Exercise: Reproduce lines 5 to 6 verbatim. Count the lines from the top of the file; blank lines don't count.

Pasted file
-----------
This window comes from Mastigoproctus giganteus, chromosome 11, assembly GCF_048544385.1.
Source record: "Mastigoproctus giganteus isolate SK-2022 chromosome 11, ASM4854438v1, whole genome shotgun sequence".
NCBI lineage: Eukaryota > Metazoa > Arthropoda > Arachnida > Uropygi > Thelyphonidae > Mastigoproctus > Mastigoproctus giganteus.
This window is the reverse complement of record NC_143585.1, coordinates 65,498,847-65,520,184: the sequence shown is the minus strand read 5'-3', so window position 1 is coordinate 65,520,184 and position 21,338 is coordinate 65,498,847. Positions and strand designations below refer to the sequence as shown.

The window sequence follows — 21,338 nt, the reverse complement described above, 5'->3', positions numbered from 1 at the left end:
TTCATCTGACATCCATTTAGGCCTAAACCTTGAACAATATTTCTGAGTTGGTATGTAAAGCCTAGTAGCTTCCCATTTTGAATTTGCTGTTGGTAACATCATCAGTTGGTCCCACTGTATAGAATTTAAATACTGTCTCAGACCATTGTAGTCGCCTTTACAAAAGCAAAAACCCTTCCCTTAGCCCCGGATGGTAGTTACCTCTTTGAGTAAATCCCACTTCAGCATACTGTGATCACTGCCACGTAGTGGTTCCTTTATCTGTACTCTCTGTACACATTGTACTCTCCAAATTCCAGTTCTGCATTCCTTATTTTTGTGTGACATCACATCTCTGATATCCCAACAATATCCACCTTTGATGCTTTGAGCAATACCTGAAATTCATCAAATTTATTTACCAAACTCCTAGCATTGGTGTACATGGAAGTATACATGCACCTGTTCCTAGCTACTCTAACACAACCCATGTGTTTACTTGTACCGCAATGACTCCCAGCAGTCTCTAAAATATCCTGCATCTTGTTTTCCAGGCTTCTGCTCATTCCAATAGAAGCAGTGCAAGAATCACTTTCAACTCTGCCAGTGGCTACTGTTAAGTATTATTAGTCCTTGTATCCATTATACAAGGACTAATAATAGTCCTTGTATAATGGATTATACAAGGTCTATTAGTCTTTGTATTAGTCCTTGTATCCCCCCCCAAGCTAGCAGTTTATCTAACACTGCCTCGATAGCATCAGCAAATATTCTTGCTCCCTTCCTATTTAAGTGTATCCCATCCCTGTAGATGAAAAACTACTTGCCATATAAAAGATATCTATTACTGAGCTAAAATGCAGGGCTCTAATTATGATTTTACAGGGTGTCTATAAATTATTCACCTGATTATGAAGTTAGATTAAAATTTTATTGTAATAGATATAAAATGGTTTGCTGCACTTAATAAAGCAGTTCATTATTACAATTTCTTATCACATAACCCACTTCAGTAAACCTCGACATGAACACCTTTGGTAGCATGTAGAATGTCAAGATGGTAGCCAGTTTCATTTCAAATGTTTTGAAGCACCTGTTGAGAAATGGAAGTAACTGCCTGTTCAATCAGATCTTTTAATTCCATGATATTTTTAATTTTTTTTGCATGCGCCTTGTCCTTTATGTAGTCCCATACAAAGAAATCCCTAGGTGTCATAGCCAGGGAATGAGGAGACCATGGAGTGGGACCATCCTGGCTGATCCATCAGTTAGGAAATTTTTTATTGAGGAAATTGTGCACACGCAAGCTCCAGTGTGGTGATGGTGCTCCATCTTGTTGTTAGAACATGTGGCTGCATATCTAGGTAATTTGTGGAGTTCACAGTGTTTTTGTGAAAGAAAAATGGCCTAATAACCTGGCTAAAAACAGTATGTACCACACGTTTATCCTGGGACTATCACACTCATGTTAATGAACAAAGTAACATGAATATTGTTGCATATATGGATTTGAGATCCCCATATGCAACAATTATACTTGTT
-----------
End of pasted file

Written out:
The window sequence follows — 21,338 nt, the reverse complement described above, 5'->3', positions numbered from 1 at the left end:
TTCATCTGACATCCATTTAGGCCTAAACCTTGAACAATATTTCTGAGTTGGTATGTAAAGCCTAGTAGCTTCCCATTTTGAATTTGCTGTTGGTAACATCATCAGTTGGTCCCACTGTATAGAATTTAAATACTGTCTCAGACCATTGTAGTCGCCTTTACAAAAGCAAAAACCCTTCCCTTAGCCCCGGATGGTAGTTACCTCTTTGAGTAAATCCCACTTCAGCATACTGTGATCACTGCCACGTAGTGGTTCCTTTATCTGTACTCTCTGTACACATTGTACTCTCCAAATTCCAGTTCTGCATTCCTTATTTTTGTGTGACATCACATCTCTGATATCCCAACAATATCCACCTTTGATGCTTTGAGCAATACCTGAAATTCATCAAATTTATTTACCAAACTCCTAGCATTGGTGTACATGGAAGTATACATGCACCTGTTCCTAGCTACTCTAACACAACCCATGTGTTTACTTGTACCGCAATGACTCCCAGCAGTCTCTAAAATATCCTGCATCTTGTTTTCCAGGCTTCTGCTCATTCCAATAGAAGCAGTGCAAGAATCACTTTCAACTCTGCCAGTGGCTACTGTTAAGTATTATTAGTCCTTGTATCCATTATACAAGGACTAATAATAGTCCTTGTATAATGGATTATACAAGGTCTATTAGTCTTTGTATTAGTCCTTGTATCCCCCCCCAAGCTAGCAGTTTATCTAACACTGCCTCGATAGCATCAGCAAATATTCTTGCTCCCTTCCTATTTAAGTGTATCCCATCCCTGTAGATGAAAAACTACTTGCCATATAAAAGATATCTATTACTGAGCTAAAATGCAGGGCTCTAATTATGATTTTACAGGGTGTCTATAAATTATTCACCTGATTATGAAGTTAGATTAAAATTTTATTGTAATAGATATAAAATGGTTTGCTGCACTTAATAAAGCAGTTCATTATTACAATTTCTTATCACATAACCCACTTCAGTAAACCTCGACATGAACACCTTTGGTAGCATGTAGAATGTCAAGATGGTAGCCAGTTTCATTTCAAATGTTTTGAAGCACCTGTTGAGAAATGGAAGTAACTGCCTGTTCAATCAGATCTTTTAATTCCATGATATTTTTAATTTTTTTTGCATGCGCCTTGTCCTTTATGTAGTCCCATACAAAGAAATCCCTAGGTGTCATAGCCAGGGAATGAGGAGACCATGGAGTGGGACCATCCTGGCTGATCCATCAGTTAGGAAATTTTTTATTGAGGAAATTGTGCACACGCAAGCTCCAGTGTGGTGATGGTGCTCCATCTTGTTGTTAGAACATGTGGCTGCATATCTAGGTAATTTGTGGAGTTCACAGTGTTTTTGTGAAAGAAAAATGGCCTAATAACCTGGCTAAAAACAGTATGTACCACACGTTTATCCTGGGACTATCACACTCATGTTAATGAACAAAGTAACATGAATATTGTTGCATATATGGATTTGAGATCCCCATATGCAACAATTATACTTGTT